# What is the symbol $\triangleq$?

I came across this new symbol while reading a document about writing proofs, and I have never seen it before.

• I've only seen it used to mean that the LHS is defined to be the RHS. – Eric Stucky Oct 11 '13 at 19:03
• It is the eject button. – copper.hat Oct 11 '13 at 19:19
• @copper.hat, awesome!! – Eleven-Eleven Nov 29 '13 at 1:32

It’s is defined to be equal to; it’s my preferred symbol, but the most common one is $:=$, and I’ve also seen $\overset{\text{def}}=$.

For each $x\in X$ there is an open nbhd $U_x$ of $x$ such that ... . Then $\mathscr{U}\triangleq\{U_x:x\in X\}$ is ...

The $\triangleq$ indicates that $\mathscr{U}$ is being defined to be $\{U_x:x\in X\}$: we are not saying that some previously defined $\mathscr{U}$ is equal to the collection of these sets $U_x$.

• +1, except that I don't agree with preferring this symbol ;) – Hagen von Eitzen Oct 11 '13 at 20:34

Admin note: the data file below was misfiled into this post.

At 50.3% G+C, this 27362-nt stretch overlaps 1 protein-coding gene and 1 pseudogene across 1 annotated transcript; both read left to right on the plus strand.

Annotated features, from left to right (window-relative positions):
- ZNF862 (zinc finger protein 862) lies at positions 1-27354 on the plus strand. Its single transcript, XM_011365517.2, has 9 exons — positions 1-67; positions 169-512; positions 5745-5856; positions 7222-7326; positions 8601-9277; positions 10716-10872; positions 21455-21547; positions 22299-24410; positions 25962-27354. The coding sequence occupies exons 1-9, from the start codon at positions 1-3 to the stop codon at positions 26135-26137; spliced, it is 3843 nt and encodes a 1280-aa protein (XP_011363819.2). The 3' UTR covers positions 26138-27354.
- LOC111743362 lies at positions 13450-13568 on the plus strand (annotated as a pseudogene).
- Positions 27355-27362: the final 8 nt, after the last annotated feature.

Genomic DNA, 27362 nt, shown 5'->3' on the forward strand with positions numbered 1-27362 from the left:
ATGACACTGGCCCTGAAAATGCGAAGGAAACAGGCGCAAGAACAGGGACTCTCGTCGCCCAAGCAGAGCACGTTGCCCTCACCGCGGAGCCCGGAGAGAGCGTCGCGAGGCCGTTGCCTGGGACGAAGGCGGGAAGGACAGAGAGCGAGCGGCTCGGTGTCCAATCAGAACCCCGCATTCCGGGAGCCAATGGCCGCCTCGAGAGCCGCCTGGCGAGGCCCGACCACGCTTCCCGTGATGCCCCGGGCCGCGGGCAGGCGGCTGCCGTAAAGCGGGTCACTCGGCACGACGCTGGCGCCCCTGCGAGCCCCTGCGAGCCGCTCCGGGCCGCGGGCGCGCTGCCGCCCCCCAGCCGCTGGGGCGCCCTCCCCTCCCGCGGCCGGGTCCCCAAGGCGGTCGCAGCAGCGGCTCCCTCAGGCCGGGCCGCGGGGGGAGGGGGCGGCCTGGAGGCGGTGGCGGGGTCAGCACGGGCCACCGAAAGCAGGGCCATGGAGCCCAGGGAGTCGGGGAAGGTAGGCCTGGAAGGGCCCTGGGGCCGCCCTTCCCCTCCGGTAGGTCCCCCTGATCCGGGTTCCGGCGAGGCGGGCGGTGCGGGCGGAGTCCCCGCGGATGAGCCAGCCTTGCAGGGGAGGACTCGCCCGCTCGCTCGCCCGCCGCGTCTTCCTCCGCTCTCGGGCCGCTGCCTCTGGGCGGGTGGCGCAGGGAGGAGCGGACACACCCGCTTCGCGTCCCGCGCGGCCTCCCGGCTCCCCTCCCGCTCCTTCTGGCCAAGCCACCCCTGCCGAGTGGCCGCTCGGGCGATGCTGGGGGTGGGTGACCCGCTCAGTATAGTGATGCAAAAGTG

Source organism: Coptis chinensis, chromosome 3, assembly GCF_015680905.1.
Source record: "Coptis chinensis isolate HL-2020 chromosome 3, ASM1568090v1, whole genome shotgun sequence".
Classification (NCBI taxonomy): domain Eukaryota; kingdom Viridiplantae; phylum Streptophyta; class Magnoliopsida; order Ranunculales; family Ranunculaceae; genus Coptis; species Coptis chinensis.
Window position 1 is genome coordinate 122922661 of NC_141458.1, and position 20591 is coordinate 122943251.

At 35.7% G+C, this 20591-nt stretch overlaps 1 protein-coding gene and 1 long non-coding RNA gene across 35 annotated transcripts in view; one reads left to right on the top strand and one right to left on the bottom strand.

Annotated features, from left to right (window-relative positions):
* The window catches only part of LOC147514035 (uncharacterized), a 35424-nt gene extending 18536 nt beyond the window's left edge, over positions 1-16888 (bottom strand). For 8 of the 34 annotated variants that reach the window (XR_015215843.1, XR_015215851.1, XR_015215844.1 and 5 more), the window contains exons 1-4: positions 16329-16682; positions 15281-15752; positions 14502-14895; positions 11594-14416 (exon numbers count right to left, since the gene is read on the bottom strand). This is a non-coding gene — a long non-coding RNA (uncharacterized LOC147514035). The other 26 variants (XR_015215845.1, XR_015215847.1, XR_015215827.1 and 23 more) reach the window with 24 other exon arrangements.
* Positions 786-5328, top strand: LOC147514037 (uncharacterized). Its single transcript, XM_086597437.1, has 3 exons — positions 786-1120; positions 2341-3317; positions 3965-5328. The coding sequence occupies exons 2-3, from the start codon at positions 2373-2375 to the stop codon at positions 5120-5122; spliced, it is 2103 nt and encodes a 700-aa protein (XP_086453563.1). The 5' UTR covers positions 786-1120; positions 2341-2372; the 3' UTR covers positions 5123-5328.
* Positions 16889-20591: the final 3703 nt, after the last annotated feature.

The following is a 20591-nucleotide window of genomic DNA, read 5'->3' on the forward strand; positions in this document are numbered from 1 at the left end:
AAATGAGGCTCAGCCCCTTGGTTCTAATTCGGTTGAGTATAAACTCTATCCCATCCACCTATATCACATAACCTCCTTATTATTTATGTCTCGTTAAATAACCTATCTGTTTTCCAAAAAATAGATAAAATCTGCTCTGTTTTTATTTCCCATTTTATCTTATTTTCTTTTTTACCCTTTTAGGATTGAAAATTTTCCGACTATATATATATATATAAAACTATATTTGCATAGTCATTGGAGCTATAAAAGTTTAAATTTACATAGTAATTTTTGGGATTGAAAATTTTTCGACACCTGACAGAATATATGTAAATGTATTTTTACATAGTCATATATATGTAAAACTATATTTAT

• The $\overset{\text{def}}=$ symbol is better exactly because it doesn't lead to this question being asked as often... But the triangle-equals looks neater inline, is faster to write by hand, and is language-independent. So they're evenly matched. So let's invent a new symbol, how about $\overset{\leftrightarrow}=$ implying that LHS is a shorthand for RHS. – Evgeni Sergeev Nov 22 '13 at 3:22
• +1 only because it is Brian's preferred symbol and that is a big deal! – ILoveMath Dec 7 '13 at 8:06
• the best is :=. – user111072 Dec 30 '13 at 17:35
• Some people might prefer $\triangleq$ because it is symmetrical. – Karlo Nov 26 '16 at 0:06

The symbol means it is "equal to by definition".

It actually is defined as "estimates", and also means that the content on the two sides correlates or conforms to each other.

For further reference, see here and here, the symbol is quite often used in (German?) academic context.

• You are mistaking $\overset{\scriptscriptstyle\wedge}{=}$ for $\triangleq$. – emma Jun 5 '18 at 10:11